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BOEING COULD FACE CHARGES OVER CHINESE TECHNOLOGY SALES

06 July 05. The FT reported that Boeing, the US aircraft maker, could face civil charges alleging that it violated US restrictions on the sale of military technologies to China.

A US State department spokesman said the government was in negotiations with Boeing over potential violations of US export control rules relating to the sales of civilian aircraft to China between 2000 and 2003. At issue is the sale of a coin-sized guidance chip, known as the QRS-11, which was embedded in the flight systems of commercial planes sold to China by Boeing.

The chip, made by a California company, is part of a popular commercial navigation system made by Thales of France and used not only by Boeing but by Airbus, Bombardier and other aircraft makers. The chip has also been used in missile guidance systems, however, and as such has been classified by the US government as a “munitions” item that cannot normally be sold to China.

The Seattle Times, which first reported the story on Wednesday, said a State department draft of possible charges against Boeing alleges the company committed 94 violations of export control laws by shipping aircraft containing the chip without first obtaining an export licence from the US government. The US alleges the company knew it was violating the law when it made the sales, and did so repeatedly after it had been told by the government to stop. The developments come as Boeing is trying to shake off a series of government procurement-related scandals. The company could face fines of as much as $47m under the charges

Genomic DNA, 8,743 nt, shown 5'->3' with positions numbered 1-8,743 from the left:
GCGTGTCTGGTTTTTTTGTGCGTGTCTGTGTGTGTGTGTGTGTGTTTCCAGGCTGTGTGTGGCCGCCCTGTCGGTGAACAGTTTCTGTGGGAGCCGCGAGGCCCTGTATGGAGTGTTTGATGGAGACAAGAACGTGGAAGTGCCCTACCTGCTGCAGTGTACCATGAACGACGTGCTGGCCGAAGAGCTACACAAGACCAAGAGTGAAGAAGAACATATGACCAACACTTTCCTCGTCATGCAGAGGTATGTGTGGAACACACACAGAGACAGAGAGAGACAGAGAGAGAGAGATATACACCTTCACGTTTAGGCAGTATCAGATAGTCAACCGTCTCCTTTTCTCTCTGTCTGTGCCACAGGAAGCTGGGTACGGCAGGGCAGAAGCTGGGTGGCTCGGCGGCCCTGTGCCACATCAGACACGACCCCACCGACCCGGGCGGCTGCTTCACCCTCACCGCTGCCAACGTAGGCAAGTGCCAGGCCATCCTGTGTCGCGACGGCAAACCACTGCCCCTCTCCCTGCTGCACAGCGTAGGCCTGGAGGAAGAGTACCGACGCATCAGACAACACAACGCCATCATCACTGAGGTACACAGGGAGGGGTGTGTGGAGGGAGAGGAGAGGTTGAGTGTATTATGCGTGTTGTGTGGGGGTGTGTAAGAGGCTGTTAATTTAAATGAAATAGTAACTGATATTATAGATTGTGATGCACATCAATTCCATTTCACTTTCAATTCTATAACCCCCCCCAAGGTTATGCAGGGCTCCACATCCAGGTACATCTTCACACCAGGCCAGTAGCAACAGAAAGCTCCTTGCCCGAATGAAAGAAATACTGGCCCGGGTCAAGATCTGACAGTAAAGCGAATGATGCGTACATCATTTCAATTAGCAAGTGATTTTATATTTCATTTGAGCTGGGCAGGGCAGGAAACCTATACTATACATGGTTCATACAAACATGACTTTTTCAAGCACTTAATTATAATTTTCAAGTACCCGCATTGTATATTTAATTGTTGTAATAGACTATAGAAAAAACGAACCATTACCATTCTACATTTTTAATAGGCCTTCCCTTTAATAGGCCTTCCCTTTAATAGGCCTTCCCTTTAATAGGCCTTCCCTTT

Boeing would not comment on the issue, saying it was continuing to work with the State department on a resolution. The charges could also raise new questions over the application of US export controls, which many companies say needlessly prohibit commercial sales to countries like China. When the issue of the QRS-11 sales first arose in 2003, the State department waived the law to allow two Boeing jet sales to China to proceed. The US government further agreed in January 2004 to permit future commercial sales as long as the chip was embedded in a navigation system. Airbus, however, says it was forced to delay several sales while it sought export licenses, and to remove the QRS-11 chip from aircraft it had already sold.

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